Additionally, residential hydronics has a chronic overpumping problem, continues Barba. Pick any residential hydronic system and chances are it’s WAY overpumped. Overpumping is one of those insidious problems—no one will ever complain about being cold, but over pumping means more GPM is being pumped through a zone or a system than it needs. When that happens, the system Delta-T is small and gets smaller as the outdoor temperature increases.
This isn’t supposed to happen and it’s not needed to make a system work, although you’ll hear people mistakenly make that claim. What a shrinking Delta-T does do is it sends warmer and warmer water back to the boiler. We don’t want that to happen at all with a modulating-condensing boiler, and we really don’t want it to happen with a cast iron boiler, either (as long as we’re above the condensing point). When that return water temperature is higher than necessary, boilers tend to short cycle and, in the case of a mod-con, it won’t “con” as much as it could. It’s almost impossible to quantify mathematically, but it’s reasonable and logical to presume that overall system efficiency (and fuel consumption) will suffer.
“And short-cycling doesn’t do any of the moving parts in a system any favors. It won’t take long for any key—and expensive—component in a mod-con boiler to fail prematurely. At that point, someone is left with some ’splaining to do,” says Barba.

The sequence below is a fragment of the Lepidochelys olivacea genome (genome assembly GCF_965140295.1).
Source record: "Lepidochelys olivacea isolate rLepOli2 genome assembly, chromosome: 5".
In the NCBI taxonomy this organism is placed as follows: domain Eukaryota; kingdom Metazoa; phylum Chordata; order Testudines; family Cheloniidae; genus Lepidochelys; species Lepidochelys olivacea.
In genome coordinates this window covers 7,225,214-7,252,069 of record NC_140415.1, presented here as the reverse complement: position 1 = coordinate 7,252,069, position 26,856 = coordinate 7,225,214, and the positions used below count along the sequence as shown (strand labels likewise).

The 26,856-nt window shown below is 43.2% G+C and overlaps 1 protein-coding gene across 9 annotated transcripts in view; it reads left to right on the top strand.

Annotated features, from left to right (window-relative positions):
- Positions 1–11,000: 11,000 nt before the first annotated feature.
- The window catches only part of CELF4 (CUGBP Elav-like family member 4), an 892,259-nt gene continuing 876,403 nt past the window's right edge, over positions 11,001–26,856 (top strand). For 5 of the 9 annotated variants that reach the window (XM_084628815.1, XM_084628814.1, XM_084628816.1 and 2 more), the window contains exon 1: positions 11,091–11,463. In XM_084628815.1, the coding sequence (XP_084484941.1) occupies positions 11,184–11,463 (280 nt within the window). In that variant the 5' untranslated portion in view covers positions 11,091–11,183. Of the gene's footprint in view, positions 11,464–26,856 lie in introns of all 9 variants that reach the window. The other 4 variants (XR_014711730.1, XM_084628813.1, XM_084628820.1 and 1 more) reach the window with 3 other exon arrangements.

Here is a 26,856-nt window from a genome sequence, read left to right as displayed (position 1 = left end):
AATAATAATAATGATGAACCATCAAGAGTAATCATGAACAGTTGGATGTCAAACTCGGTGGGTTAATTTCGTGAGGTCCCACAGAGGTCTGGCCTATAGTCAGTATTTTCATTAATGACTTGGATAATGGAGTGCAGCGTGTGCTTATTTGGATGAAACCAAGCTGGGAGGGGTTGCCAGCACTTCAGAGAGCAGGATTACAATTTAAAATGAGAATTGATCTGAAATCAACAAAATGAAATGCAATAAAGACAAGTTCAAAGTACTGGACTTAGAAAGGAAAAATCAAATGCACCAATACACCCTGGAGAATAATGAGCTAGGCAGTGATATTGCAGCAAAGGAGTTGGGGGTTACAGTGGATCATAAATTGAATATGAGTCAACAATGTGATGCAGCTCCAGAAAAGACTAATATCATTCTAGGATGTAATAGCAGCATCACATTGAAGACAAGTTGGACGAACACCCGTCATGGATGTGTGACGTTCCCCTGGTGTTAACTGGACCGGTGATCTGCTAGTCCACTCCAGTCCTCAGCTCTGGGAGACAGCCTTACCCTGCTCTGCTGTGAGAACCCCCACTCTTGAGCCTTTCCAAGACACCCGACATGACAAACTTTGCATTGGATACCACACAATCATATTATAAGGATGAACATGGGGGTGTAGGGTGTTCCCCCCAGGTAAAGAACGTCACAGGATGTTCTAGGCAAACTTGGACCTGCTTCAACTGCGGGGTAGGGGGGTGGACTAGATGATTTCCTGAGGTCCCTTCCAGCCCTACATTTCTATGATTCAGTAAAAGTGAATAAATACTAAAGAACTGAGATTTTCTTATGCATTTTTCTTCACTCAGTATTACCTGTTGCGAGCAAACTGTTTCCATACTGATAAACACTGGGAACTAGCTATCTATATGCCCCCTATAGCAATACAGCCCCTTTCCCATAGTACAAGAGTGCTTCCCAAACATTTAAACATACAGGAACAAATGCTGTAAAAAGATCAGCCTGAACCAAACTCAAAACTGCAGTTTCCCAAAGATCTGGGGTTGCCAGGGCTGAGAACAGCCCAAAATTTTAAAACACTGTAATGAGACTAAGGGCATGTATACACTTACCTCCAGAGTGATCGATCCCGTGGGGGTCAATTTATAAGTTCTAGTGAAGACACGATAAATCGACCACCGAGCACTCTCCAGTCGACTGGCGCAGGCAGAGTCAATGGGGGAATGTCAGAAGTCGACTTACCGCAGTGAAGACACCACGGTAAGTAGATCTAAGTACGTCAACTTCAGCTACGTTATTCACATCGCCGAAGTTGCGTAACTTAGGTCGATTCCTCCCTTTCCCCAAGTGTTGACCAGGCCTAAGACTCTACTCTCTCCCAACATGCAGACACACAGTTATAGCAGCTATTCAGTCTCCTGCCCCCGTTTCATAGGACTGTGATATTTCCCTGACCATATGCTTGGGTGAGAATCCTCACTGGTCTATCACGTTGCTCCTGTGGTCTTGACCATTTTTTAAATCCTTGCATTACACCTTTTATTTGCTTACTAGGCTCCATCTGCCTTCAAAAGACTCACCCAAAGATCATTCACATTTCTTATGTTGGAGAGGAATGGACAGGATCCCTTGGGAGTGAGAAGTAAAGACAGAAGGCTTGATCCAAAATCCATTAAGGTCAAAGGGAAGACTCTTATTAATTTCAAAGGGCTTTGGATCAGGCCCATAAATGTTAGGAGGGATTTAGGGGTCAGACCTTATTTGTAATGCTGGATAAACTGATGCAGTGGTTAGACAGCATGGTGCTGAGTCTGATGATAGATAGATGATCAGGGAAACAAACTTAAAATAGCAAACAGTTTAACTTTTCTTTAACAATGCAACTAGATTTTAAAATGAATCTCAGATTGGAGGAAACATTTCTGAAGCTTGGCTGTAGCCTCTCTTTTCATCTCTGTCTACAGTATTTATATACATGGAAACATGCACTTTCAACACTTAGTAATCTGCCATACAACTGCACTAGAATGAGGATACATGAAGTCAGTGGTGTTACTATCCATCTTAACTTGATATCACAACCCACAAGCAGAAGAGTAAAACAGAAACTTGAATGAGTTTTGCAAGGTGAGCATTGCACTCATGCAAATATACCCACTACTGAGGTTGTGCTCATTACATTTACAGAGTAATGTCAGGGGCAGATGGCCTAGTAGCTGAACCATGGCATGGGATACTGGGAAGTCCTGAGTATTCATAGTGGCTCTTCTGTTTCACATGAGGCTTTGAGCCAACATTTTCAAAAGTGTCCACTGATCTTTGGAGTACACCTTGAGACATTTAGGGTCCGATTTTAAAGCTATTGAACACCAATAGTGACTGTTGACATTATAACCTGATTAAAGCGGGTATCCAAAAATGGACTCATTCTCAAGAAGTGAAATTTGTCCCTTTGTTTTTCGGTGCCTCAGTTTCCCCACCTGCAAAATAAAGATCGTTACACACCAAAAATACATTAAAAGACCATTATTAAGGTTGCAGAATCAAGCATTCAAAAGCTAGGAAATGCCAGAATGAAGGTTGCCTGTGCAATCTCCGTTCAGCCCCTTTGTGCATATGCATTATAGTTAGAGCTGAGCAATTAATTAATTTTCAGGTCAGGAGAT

Bluetooth technology has to be useful and hold value to the contractor, and that we’ll see about, says Barba. “What we’ve found in the five years we’ve had Bluetooth technology in the market is there are contractors who get the value right away, and others who question the value. That’s to be expected. When we show all of the capabilities of the circulator, show them how easy it is to set up the circulator to optimize system performance and—most importantly— what that optimization is important, we see more who see the value and fewer who question it,” says Barba.
“That said, we do see contractors who roll their eyes at the word ‘app’ and don’t want anything to do with it, and that’s fine. We have the VR 1816, which we’ve had since 2014, the 007e, which we’ve had since 2015, the 0015e3—which we’ve had since 2017 and the VT-2218, a Delta-T variable speed circulator that we’ve had since 2011. Different strokes, meet different folks.”
“I’ll tell you what I wish they put a small screen on the 0018. I really love this circulator because I can get real time data on my iPad and set a circulator to pretty much exactly what that zone needs,” says Rader. “I prefer to use them on zone pump systems. I also like to use them on the head scratcher systems so I can try to compile as much data as possible. A lot of times it becomes more of a tool than product.”
And beyond initial setup? “Initial setup isn’t just a throw-away item; it’s the most important element of using, and maximizing, variable speed circulators. And Bluetooth connectivity gives you stark visuals and really numbers of what it is you’re doing. As my co-trainer Dave Holdorf says, Bluetooth for the first time lets you see what’s actually happening inside the pipe. It’s real and it’s now knowable and quantifiable,” says Barba.
Let’s face it, with new technology inevitably there’s going to be added costs. “There are added costs, but I have found when selling a new circulator—when I explain to the customer, the benefits of a properly sized circulator—that their buyback should be within a year. For instance, if I have a circulator that speeding up and slowing down based upon how many zones are opened or closed at that time, we are not wasting fuel. We are directing the heat at the proper speed to hit maximum efficiency,” says Rader.